Summer 2007 (19:1) • 200 pages, illustrated
Edited by Frank Stewart and Sukrita Paul Kumar

An aesthetic shaping of the incidents of Partition has been of deep concern to the authors in Crossing Over, especially those who lived through the events. Their subject was and continues to be the working of the human mind and heart at the collective, as well as the individual, level. The great task they have faced has been to describe and attempt to comprehend how normal human beings could so easily be swept into barbarism. Their approach does not derive from sociology, history, or political science. The best writers work in a more subtle realm, where the truth is revealed in a nonpartisan narration of life experience, and which does not put aside such essential human values as social justice, compassion, and love. At the same time, these writers do not flinch from the reality of combative feelings, criminality, vengefulness, and cruelty. Some have rendered events with stark realism; others have created parabolic stories; and still others have explored the psychic responses that give rise to nostalgia, the wish to recall and value a lost connectedness that transcends communal strife. Prafulla Roy’s Bengali story "Where There Is No Frontier" comes to mind in this context, along with Mohan Rakesh’s Hindi story "The Claim," which ends with the driver of a horse-drawn carriage reminiscing about the mango tree he has had to leave behind—as well as his missing wife. He blesses his old horse with the words, "If God keeps you well, Afsar, the old days will return again."

—from Editor's Note

Crossing Over comprises stories from three South Asian countries—India, Pakistan, and Bangladesh—with a combined population of over two billion. The works here focus on the cataclysmic experiences of Partition in 1947 and its aftermath, including the Bangladesh War of Independence in 1971. Many of these works have not been readily accessible to American and other English-speaking readers; they serve as a mere glimpse at a rich and vast body of literature being produced in many languages of the Subcontinent.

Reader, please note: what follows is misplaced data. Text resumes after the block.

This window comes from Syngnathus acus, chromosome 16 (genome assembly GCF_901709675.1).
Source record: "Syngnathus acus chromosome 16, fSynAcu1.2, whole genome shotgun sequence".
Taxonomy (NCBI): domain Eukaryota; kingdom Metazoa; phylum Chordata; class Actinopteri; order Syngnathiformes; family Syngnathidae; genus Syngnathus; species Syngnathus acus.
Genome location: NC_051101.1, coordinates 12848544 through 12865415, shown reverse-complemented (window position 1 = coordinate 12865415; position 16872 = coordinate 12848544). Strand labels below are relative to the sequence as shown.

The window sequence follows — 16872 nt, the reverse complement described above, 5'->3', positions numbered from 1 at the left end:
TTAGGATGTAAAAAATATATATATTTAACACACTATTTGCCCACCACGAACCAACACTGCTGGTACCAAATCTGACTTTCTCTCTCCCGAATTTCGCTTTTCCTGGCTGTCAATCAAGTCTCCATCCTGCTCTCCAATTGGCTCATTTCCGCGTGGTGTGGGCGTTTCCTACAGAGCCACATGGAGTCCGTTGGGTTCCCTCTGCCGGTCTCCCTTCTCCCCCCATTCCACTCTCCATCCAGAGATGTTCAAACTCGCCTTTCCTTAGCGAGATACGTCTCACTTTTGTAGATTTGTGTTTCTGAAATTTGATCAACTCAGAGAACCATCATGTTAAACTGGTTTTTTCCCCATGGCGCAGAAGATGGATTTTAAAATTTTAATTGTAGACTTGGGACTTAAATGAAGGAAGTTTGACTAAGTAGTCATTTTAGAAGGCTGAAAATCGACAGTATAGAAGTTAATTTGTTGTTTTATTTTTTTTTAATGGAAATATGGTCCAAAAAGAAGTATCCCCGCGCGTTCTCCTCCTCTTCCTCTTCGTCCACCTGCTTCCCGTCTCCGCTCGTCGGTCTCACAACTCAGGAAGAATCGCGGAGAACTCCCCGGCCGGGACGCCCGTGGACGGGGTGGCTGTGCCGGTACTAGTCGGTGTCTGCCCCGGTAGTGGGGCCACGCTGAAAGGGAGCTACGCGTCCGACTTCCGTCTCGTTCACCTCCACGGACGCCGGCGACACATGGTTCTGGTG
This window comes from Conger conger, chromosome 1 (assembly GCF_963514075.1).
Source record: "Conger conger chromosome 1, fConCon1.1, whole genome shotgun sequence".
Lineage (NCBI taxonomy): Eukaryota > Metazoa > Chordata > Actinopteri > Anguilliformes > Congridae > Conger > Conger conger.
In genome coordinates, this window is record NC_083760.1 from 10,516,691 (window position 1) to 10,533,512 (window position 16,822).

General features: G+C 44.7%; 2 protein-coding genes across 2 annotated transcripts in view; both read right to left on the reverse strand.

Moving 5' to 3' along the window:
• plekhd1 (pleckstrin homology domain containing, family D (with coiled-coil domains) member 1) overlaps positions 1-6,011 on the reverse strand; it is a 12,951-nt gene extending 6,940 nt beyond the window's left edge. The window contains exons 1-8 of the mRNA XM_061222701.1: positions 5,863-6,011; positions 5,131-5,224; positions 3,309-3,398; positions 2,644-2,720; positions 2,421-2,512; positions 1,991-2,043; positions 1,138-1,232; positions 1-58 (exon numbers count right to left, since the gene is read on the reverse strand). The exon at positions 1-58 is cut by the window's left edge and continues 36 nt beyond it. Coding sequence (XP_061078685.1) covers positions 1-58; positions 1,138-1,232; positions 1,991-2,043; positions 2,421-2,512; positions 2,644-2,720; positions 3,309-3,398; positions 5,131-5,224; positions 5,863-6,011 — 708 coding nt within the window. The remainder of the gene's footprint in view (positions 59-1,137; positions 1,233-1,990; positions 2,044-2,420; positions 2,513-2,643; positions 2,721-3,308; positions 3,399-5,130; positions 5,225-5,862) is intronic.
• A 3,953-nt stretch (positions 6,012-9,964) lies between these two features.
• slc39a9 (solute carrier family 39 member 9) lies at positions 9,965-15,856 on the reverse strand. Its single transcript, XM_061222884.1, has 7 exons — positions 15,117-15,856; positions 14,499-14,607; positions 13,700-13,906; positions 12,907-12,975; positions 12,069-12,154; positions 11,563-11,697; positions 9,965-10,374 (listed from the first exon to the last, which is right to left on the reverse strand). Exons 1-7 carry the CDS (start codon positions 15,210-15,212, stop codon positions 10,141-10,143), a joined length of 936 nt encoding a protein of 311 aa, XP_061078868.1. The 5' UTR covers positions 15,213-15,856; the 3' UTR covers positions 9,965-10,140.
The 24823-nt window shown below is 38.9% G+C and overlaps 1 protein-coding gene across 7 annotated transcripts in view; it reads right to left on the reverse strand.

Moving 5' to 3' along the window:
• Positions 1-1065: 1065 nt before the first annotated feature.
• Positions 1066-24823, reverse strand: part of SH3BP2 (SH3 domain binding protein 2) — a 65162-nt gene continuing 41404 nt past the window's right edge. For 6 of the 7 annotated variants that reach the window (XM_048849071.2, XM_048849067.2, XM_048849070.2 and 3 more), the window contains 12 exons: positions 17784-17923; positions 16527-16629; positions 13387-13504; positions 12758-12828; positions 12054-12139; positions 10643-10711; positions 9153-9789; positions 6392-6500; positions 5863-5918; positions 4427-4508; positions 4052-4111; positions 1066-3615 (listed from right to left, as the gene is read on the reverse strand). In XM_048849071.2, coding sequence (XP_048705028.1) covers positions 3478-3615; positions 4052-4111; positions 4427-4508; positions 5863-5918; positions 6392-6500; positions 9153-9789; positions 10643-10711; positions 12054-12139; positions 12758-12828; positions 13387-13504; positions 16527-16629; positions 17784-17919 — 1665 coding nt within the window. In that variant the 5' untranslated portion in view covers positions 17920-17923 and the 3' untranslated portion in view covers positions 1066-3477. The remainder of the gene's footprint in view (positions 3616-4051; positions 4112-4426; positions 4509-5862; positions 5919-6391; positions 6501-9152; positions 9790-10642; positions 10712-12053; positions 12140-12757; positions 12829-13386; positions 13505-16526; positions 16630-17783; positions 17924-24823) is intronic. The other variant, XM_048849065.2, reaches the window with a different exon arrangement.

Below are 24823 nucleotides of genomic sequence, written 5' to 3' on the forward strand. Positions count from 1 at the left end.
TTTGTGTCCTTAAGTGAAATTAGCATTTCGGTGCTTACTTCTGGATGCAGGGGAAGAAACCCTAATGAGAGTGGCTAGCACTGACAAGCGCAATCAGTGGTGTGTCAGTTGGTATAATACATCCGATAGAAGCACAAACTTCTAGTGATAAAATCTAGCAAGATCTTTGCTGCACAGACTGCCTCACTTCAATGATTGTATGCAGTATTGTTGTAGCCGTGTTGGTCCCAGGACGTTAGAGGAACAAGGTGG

Authors: Abul Bashar, Samaresh Basu, Rajinder Singh Bedi, Gulzar, Intizar Husain, Saadat Hasan Manto, Khadija Mastur, Joginder Paul, Mohan Rakesh, Bhisham Sahni, Kamleshwar, Rashid Haider, Prafulla Roy, and Urvashi Butalia.



Guest editor: Sukrita Paul Kumar, former Fellow of Indian Institute of Advanced Study, Shimla, teaches literature at a Delhi University college. A poet in English, she has published four collections of poems, and her critical books include Narrating Partition, The New Story, Conversations on Modernism and Man, Woman and Androgyny. She has co-edited several books that include Ismat, Her Life, Her Times, Interpreting Homes in South Asian Literature and Contours of Change: Women Studies in India. As a writer, translator and painter, she was the recipient of the Bharat Nirman Award for Talented Women. In 2002, she was invited to be part of the prestigious International Writing Programme at Iowa in the U.S. In addition to many other fellowships and residencies of international significance, she was invited to be an Honorary Fellow and resident poet at HK Baptist University, Hong Kong, in 2004.

But Sunderlal ignored all those who either praised him or abused him. The queen of his home had returned and had filled the emptiness of his soul again. He enshrined Lajo like a golden idol in the temple of his heart and guarded her like a jealous devotee. Lajo, who had once trembled before him, was touched by his unexpected kindness and generosity and slowly began to flourish and blossom.

Sunderlal no longer called her Lajo. He addressed her as "Devi." Lajo was deliriously happy. She had never known such joy before. So that she could feel clean again, she wanted to tell Sunderlal, with tears in her eyes, all that she had suffered. But he always shrank away from hearing her story, and Lajo felt apprehensive about her new life of love and kindness. Sometimes at night, when he slept, she would lean over him and gaze at his face. Whenever he caught her doing so and asked her for an explanation, she would merely mumble a vague reply, and he would fall back into exhausted sleep…